In the last blog about game localization I talked about making your game text localization friendly. This is the first step in the game localization process, especially when looking to achieve a high quality game translation. If you’d like to know more about making your game text localization friendly, then you’ll find the first step in the localization process here: Developers make your text translator friendly (Part 1).

In this localization blog I will focus on ensuring that dialogue is defined in the most appropriate way possible to make the game localization of your project a smooth process. I will look at max text length in game translation, and include a quick note at the end on handing game translator questions throughout the game localization process.

Dialogue

We often receive game localization requests that have an amount of game source text that is dialogue related. Not necessarily to be recorded in the studio but perhaps to be used as subtitles, or perhaps used in place of English source text used in the game (also not audio). It’s regularly all in the same sheet or text file and mixed in with all the other text. This creates a number of basic problems when translating the game:

  1. Finding and separating the dialogue text strings
  2. Ordering the text strings
  3. Understanding the context of the dialogue

Those are just the basic issues. Then we have issues based on:

  • Who is the line delivered by?
  • Who is it directed to? Is it one person or a group? Who is in the group?
  • What gender is the speaker?

Setting up your strings

To tackle these issues and streamline your game localization process, you initially need to plan where these strings will be stored. You could of course use a game localization tool (like our LocDirect system) that separates these strings into folders. However if you want to stick with old skool files then it’s best that you work in a spreadsheet. In my humble opinion please steer clear of .txt files.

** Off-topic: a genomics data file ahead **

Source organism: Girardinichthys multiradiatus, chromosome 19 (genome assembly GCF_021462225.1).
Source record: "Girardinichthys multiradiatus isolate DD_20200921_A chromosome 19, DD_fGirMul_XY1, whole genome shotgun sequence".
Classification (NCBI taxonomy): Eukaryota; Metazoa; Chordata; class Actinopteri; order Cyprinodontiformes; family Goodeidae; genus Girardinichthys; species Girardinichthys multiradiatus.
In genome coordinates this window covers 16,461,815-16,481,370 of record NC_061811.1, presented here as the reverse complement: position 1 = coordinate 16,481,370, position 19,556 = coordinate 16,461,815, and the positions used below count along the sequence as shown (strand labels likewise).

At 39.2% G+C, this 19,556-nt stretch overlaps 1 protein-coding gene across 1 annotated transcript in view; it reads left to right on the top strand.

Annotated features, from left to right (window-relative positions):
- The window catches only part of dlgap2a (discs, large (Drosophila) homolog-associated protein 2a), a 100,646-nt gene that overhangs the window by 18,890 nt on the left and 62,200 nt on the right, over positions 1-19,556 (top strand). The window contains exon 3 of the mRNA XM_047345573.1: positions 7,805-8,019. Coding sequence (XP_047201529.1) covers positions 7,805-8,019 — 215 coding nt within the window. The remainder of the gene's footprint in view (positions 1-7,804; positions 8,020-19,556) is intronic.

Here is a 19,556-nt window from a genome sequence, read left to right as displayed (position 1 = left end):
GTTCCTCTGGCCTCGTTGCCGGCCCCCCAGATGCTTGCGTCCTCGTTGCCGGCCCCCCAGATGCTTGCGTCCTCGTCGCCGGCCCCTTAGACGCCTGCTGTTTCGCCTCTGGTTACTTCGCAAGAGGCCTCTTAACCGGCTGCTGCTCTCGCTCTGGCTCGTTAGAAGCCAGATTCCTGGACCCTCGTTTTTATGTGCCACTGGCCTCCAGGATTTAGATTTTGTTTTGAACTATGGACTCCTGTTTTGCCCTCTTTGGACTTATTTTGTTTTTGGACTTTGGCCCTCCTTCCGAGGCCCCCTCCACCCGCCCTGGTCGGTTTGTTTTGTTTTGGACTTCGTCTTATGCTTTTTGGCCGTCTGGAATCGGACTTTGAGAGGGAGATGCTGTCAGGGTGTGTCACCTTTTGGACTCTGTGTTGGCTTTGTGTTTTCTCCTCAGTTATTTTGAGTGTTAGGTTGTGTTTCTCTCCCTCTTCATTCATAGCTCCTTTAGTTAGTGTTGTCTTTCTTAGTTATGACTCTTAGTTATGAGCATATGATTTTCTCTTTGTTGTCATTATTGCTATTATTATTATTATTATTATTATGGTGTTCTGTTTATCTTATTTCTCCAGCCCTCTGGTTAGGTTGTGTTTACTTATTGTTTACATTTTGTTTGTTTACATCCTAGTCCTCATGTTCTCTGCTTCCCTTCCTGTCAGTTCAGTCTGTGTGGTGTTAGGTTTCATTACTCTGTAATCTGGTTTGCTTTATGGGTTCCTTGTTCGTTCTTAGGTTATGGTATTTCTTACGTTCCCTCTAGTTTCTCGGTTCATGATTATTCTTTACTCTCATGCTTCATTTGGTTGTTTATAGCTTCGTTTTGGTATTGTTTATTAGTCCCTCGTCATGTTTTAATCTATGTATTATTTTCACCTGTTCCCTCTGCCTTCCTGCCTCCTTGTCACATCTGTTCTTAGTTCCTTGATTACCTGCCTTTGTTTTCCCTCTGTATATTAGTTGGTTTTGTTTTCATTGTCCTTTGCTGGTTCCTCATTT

Create one sheet that contains the “ingame” text and then another that contains “dialogue”. Alternatively if you want just the one sheet then you should clearly separate ingame and dialogue within that sheet. Your call but make it clear.

I’ll go with the separate sheet concept for now. The ingame sheet should contain columns for the String ID, Source text, String description and then Order. Some ingame text may have a specific order, however if the ID doesn’t feature that order then this can be missed by the game translation team.

The game translator could decide to sort the text in a different way or perhaps use a separate system for translation which may order on ID. This is very possible!

Mike-blog-pt-1-table

Now if reordered on StringID:

Mike-blog-pt-1-table2

OK it’s a pretty simplistic example but you can see that the “fire” ability will be translated differently depending on the understanding of how fire is used. Whether to start a fire or whether to open fire on the enemy. If you include an “Order” column then this can be used by the translator to understand context. Alternatively you can add a number prefix to all strings.

0049_objective_11_start

0050_objective_11_ongoing

0051_objective_11_complete

So even if sorted on ID they will be in the correct order. Note that you need to ensure that there are enough digits to allow an effective sort. If you have just 1, 2,11, etc. then these will not sort correctly as 0001, 0002, 0011, etc. would (obviously). I would recommend that you step in 10s instead of just 1. For example: string_0000, string_0010, string_0020 etc. This then allows you to add strings in-between without having to rename all strings or add an a,b…

Mike-blog-pt-1-Platform

Understanding the context of the dialogue

The string description column here is of great use. The order of the strings helps the game translator with an understanding of dialogue flow and context. However in many instances there may be additional information that you can provide so that the game translator is aware of what is intended by the string. Is the person meant to deliver in an urgent manner? Is the person irate, joking etc.

Additional columns for dialogue

So we have the ingame sheet and all is looking good. Then we have our dialogue sheet. You should add at least two further columns here (of course up to you on whether you feel there are even more that would help with the game translation).

These are:

Speaker - Who the line is delivered by (add the gender of the character).

Recipient - Who the line is being delivered to (character name/group and gender needed).

An example here for you, note that not all columns from the dialogue sheet are shown here (no String ID, description etc.).

Mike-blog-pt-1-table3

Of course putting this kind of information together can take some time but will certainly be worth the effort. You want to receive the best quality game translations and minimise on error and translator questions. You may want to look at using a CMS system that allows you to add custom fields!

That said however, you can scale this detail back if time really is against you. As a basic rule you certainly need the Speaker name (and gender) and Recipient gender information to help with game translation quality.

Gender in dialogue